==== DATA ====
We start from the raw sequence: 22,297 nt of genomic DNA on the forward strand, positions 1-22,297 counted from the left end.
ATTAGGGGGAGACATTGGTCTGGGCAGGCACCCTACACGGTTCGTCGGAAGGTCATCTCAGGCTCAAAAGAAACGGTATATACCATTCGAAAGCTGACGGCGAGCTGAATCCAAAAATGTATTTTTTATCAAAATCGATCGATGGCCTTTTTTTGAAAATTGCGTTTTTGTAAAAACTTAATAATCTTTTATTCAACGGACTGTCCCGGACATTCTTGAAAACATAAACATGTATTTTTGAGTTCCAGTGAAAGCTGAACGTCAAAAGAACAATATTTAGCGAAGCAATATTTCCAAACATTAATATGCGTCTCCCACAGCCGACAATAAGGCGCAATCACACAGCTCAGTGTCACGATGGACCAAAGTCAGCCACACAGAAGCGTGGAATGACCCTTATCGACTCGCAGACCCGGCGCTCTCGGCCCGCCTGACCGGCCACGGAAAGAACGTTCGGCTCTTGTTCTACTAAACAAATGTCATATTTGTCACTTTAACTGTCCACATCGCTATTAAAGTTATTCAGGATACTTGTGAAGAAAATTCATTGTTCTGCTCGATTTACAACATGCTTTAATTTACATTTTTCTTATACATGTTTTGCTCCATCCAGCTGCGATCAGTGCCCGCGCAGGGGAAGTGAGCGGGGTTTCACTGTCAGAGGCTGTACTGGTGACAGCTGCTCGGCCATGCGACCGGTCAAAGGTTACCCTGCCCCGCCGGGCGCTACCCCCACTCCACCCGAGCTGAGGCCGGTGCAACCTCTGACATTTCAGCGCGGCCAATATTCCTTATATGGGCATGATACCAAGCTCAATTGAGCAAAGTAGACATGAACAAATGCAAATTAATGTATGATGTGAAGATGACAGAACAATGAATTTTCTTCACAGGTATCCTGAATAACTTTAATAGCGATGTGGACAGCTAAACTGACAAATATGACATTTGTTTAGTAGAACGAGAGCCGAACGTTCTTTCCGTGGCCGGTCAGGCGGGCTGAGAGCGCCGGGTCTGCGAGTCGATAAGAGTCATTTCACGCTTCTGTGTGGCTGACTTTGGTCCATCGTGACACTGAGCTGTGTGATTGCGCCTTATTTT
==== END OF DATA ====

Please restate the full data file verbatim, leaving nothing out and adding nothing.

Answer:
We start from the raw sequence: 22,297 nt of genomic DNA on the forward strand, positions 1-22,297 counted from the left end.
ATTAGGGGGAGACATTGGTCTGGGCAGGCACCCTACACGGTTCGTCGGAAGGTCATCTCAGGCTCAAAAGAAACGGTATATACCATTCGAAAGCTGACGGCGAGCTGAATCCAAAAATGTATTTTTTATCAAAATCGATCGATGGCCTTTTTTTGAAAATTGCGTTTTTGTAAAAACTTAATAATCTTTTATTCAACGGACTGTCCCGGACATTCTTGAAAACATAAACATGTATTTTTGAGTTCCAGTGAAAGCTGAACGTCAAAAGAACAATATTTAGCGAAGCAATATTTCCAAACATTAATATGCGTCTCCCACAGCCGACAATAAGGCGCAATCACACAGCTCAGTGTCACGATGGACCAAAGTCAGCCACACAGAAGCGTGGAATGACCCTTATCGACTCGCAGACCCGGCGCTCTCGGCCCGCCTGACCGGCCACGGAAAGAACGTTCGGCTCTTGTTCTACTAAACAAATGTCATATTTGTCACTTTAACTGTCCACATCGCTATTAAAGTTATTCAGGATACTTGTGAAGAAAATTCATTGTTCTGCTCGATTTACAACATGCTTTAATTTACATTTTTCTTATACATGTTTTGCTCCATCCAGCTGCGATCAGTGCCCGCGCAGGGGAAGTGAGCGGGGTTTCACTGTCAGAGGCTGTACTGGTGACAGCTGCTCGGCCATGCGACCGGTCAAAGGTTACCCTGCCCCGCCGGGCGCTACCCCCACTCCACCCGAGCTGAGGCCGGTGCAACCTCTGACATTTCAGCGCGGCCAATATTCCTTATATGGGCATGATACCAAGCTCAATTGAGCAAAGTAGACATGAACAAATGCAAATTAATGTATGATGTGAAGATGACAGAACAATGAATTTTCTTCACAGGTATCCTGAATAACTTTAATAGCGATGTGGACAGCTAAACTGACAAATATGACATTTGTTTAGTAGAACGAGAGCCGAACGTTCTTTCCGTGGCCGGTCAGGCGGGCTGAGAGCGCCGGGTCTGCGAGTCGATAAGAGTCATTTCACGCTTCTGTGTGGCTGACTTTGGTCCATCGTGACACTGAGCTGTGTGATTGCGCCTTATTTT